Common symptoms of a marijuana allergy, many of which are similar to seasonal allergy symptoms, include:

  • a dry cough
  • congestion
  • itchy eyes
  • nausea
  • red, itchy, or watery eyes
  • a runny nose
  • sneezing
  • sore or itchy throat

Handling the drug may also cause contact dermatitis, a skin reaction that can have the following symptoms:

  • blisters
  • dry skin
  • hives
  • itchiness
  • red, inflamed skin

Symptoms of marijuana allergies can come on immediately after exposure to the plant, although, in other cases, they may not begin for an hour or more.

To stop symptoms from getting worse, a person who notices these effects should immediately stop touching or smoking the drug.

Less commonly, marijuana can cause a severe allergic reaction called anaphylaxis. This condition can be life-threatening and occurs within seconds or minutes of exposure to an allergen.

Signs and symptoms of anaphylaxis include:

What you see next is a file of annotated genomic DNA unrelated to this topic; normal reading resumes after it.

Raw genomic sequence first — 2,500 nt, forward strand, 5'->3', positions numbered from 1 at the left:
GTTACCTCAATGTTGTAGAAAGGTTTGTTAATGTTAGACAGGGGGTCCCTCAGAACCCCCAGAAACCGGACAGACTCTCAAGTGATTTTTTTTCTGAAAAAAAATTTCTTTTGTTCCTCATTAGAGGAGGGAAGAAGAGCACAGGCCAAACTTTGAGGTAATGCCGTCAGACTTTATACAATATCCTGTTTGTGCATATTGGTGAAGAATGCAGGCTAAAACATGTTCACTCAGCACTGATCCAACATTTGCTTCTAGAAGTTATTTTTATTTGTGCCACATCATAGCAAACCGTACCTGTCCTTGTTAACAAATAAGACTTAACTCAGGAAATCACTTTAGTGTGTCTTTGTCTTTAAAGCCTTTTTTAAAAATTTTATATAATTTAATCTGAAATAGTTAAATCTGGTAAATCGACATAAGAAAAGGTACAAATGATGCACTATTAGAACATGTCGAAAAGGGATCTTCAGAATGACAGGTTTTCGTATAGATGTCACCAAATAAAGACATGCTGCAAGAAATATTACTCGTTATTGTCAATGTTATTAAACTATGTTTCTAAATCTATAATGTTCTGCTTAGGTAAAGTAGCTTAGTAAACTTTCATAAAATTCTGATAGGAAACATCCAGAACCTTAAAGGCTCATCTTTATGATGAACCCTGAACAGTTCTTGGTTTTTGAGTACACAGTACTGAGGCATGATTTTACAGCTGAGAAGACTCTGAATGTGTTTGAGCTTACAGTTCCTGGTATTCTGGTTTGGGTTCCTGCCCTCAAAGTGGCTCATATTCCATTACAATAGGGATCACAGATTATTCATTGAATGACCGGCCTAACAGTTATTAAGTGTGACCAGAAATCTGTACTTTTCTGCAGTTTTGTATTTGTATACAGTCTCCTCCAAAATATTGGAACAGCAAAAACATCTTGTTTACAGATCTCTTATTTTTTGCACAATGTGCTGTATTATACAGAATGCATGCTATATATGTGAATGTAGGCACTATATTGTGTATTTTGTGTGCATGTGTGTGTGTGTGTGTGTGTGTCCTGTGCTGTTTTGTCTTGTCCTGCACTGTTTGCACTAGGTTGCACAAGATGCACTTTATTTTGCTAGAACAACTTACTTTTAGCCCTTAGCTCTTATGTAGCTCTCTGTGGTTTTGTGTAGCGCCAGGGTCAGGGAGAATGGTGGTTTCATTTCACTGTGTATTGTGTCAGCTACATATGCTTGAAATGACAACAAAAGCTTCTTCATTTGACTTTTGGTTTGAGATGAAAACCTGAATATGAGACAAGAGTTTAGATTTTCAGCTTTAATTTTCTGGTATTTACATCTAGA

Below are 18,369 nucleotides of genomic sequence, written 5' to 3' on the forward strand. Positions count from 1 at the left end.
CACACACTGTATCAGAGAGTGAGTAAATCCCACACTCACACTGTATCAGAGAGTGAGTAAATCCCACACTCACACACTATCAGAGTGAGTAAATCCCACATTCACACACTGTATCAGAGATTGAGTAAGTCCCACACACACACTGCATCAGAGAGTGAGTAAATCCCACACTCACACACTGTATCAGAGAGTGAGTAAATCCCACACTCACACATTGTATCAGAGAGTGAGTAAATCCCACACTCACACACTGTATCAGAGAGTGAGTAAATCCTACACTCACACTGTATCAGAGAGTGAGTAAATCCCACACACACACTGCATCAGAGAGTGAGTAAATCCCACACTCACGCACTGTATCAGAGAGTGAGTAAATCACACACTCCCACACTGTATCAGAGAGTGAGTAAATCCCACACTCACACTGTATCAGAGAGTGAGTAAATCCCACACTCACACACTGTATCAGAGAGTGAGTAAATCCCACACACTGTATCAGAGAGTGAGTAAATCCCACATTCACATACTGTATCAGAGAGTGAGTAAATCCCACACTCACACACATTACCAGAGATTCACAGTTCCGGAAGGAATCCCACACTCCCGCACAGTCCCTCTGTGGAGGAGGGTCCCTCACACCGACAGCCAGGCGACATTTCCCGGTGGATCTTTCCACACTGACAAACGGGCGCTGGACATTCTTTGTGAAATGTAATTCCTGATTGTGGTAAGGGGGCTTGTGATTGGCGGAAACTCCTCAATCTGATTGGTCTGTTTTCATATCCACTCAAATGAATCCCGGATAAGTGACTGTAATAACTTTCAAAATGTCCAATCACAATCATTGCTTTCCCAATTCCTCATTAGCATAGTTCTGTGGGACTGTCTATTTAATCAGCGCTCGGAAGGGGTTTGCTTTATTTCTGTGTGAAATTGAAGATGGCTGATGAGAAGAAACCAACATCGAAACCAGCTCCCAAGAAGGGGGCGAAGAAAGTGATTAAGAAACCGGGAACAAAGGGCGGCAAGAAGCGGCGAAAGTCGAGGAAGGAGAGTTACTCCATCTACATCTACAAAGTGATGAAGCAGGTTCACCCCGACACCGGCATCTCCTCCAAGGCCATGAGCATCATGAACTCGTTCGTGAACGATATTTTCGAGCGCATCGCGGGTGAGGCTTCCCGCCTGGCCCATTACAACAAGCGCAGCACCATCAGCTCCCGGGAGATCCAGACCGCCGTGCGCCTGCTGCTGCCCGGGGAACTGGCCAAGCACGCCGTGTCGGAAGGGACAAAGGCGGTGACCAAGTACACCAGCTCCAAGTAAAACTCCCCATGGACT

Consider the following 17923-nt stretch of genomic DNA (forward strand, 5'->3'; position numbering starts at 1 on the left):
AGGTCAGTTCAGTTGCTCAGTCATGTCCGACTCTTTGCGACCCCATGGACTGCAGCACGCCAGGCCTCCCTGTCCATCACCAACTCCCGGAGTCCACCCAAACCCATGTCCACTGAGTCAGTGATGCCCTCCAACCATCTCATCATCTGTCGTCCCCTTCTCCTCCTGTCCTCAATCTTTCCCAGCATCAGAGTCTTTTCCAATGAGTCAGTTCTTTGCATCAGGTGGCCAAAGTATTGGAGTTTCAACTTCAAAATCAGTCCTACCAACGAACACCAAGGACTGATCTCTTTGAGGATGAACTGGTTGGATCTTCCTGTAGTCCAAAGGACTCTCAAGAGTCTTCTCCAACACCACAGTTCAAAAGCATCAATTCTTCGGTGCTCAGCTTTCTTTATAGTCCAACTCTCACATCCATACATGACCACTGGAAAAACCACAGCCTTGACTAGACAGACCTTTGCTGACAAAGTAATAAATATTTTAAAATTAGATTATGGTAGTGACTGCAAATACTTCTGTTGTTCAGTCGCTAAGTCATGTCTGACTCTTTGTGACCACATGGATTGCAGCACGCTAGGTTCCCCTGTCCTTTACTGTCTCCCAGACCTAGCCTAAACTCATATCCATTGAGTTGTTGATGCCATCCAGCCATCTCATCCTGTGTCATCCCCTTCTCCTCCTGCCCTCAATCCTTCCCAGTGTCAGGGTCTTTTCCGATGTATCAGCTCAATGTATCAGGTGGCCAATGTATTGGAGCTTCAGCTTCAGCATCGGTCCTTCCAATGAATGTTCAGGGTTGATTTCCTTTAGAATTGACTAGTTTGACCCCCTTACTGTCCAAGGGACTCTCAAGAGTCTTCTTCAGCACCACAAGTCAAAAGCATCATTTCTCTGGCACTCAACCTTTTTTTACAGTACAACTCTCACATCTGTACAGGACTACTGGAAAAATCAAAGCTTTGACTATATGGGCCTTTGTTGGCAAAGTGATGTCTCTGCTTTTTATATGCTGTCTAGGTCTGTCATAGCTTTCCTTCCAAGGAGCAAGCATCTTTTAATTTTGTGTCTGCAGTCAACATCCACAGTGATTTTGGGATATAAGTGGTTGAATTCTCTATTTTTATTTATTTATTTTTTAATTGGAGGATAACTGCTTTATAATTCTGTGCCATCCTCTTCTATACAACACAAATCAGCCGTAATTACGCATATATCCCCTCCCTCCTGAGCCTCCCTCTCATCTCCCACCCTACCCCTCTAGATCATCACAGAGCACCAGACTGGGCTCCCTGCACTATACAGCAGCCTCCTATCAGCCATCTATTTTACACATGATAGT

• difficulty breathing
  • dizziness
  • fainting
  • itchy and flushed or pale skin
  • low blood pressure
  • swollen tongue or throat
  • weak and rapid pulse
  • vomiting

Anaphylaxis can result in a coma or death, so it is essential to get emergency medical attention if this reaction is suspected.

Along with anaphylaxis, the main risks linked to a marijuana allergy are that it may be linked to cross-reactivity with other allergens.

Cross-reactivity happens when the proteins, such as pollen, in the marijuana plant resemble the proteins in another plant. An allergic reaction may then occur when a person comes into contact with similar proteins elsewhere.

Foods with proteins that resemble marijuana proteins, and which may, therefore, cause an allergic reaction in people with marijuana allergies, include: